The FINANCIAL -- Americans who sold their unwanted life insurance
policies, collectively received more than four times the amount they
would have received had they surrendered them to their life insurance
companies, according to powerful
new research based on a study of more than 9,000 life insurance
“The evidence suggests that the life settlement market has helped significantly in enhancing the welfare of policy-owners who, instead of surrendering, sold their life insurance policies in the secondary market,” said Narayan Naik, Professor of Finance, London Business School.
The average expected return for qualified, institutional investors purchasing the large sample of life settlements was 12.5% per annum, which was 8.4% in excess of treasury yields, foudn the study. During recent years, the study found that the average expected return had risen substantially to 18.3% per annum in 2011, some 15.9% in excess of treasury yields.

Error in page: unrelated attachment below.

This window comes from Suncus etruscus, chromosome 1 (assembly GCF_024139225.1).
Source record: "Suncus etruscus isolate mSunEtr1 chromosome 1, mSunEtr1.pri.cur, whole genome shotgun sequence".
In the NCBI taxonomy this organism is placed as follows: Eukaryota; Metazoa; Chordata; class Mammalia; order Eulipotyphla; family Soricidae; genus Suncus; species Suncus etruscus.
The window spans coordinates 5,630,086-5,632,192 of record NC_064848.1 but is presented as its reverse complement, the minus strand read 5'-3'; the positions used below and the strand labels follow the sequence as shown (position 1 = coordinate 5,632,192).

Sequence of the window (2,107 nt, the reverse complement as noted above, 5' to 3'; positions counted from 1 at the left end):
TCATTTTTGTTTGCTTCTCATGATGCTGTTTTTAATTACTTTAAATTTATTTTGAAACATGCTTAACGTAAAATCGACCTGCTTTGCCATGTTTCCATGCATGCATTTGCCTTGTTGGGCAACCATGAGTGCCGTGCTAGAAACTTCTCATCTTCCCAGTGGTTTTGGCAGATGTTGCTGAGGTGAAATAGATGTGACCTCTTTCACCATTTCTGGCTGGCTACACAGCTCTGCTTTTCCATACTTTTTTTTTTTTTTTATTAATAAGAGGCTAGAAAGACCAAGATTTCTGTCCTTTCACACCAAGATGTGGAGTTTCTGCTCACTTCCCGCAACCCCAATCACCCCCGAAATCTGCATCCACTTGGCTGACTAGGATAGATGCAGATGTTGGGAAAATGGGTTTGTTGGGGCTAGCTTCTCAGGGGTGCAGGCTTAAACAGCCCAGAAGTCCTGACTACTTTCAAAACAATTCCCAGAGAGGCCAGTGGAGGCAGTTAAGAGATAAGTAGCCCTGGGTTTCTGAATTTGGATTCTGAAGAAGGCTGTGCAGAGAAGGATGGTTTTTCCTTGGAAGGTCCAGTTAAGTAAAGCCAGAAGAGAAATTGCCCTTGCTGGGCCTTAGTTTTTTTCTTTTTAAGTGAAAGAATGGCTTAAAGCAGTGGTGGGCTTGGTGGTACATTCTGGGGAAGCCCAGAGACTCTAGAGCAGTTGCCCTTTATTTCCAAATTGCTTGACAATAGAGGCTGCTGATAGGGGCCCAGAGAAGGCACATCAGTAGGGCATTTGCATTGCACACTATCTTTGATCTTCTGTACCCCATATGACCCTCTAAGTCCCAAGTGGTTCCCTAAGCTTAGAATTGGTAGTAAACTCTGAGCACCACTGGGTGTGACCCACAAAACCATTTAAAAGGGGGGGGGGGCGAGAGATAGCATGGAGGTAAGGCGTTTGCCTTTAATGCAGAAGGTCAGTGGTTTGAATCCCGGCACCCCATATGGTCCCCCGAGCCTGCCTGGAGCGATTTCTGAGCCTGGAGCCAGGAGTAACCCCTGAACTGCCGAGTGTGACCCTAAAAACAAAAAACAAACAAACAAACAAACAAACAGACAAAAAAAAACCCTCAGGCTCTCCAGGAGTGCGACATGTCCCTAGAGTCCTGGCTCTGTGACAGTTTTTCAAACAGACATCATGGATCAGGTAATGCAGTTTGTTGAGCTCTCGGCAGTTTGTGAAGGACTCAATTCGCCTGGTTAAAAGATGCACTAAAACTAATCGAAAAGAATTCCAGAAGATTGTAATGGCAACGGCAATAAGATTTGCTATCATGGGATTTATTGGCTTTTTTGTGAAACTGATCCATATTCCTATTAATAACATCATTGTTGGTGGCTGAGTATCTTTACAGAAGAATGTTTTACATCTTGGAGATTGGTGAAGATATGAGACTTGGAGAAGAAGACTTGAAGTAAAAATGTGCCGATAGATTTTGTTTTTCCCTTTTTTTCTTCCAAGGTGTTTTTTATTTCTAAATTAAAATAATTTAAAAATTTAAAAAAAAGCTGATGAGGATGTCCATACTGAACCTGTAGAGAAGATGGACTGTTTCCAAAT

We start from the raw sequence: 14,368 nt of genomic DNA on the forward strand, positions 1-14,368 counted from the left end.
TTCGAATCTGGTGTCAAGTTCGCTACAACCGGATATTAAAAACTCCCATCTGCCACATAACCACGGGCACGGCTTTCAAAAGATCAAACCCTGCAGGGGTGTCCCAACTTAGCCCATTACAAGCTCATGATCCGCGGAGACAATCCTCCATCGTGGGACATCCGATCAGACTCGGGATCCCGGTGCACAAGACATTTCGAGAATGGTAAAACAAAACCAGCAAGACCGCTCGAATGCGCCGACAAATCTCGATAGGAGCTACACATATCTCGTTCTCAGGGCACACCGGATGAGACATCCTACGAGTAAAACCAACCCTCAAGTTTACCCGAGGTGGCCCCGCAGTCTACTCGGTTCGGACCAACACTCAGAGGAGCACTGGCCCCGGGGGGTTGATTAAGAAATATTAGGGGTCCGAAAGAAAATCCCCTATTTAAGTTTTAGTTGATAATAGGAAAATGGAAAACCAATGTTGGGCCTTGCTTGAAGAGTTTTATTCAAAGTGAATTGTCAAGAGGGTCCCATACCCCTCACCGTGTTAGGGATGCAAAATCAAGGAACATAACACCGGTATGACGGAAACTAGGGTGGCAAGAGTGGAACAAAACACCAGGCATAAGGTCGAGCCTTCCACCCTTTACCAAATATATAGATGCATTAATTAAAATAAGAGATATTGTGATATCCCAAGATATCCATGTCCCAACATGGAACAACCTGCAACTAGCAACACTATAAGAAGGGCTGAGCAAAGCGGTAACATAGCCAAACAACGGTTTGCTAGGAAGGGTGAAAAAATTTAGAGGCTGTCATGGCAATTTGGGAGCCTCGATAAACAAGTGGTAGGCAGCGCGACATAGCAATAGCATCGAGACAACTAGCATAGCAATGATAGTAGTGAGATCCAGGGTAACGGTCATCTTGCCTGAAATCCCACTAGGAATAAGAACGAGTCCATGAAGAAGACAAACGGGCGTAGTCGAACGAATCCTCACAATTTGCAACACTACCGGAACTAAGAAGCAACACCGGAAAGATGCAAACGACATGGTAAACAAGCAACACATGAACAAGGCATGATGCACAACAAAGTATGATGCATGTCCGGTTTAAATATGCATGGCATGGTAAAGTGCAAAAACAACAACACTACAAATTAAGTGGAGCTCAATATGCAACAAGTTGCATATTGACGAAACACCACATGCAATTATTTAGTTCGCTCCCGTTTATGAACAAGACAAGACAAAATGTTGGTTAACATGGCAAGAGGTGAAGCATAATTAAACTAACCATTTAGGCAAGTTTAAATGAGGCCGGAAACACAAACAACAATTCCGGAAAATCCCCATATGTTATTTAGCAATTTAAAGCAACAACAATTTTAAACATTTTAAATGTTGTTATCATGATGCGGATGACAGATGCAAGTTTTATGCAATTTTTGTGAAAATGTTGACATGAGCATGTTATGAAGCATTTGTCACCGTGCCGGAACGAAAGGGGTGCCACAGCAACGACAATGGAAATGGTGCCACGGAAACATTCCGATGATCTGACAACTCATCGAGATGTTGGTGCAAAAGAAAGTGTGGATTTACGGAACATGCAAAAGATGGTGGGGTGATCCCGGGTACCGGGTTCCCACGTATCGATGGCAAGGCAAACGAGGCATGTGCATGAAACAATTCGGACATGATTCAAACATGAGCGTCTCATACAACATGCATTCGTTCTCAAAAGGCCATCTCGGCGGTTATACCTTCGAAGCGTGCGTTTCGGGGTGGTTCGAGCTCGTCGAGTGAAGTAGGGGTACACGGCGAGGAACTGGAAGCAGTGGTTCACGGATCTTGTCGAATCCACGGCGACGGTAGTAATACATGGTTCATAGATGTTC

As the expected return depends critically on the life expectancy of the insured, the independent and comprehensive study conducted sensitivity analysis. It found that even if you assumed life expectancy estimates had been understated by three years, investors purchasing this sample of life settlements could still have expected a positive return of 3.2% per annum.
Given the expected return and the fact that longevity risk is largely uncorrelated with other financial markets, Professor Naik’s concludes: “The life settlement option appears to be an interesting investment opportunity for institutional investors willing to include longevity risk in their portfolio and to commit capital for the medium term.”
“ELSA welcomes this groundbreaking research and the spirit of transparency and openness that lies behind it, and believes that further collaboration between the market and the academic community will help cement the industry’s growing reputation as a socially-responsible and financially-compelling alternative to traditional investment asset classes,” said Simon Erritt, Chair, ELSA.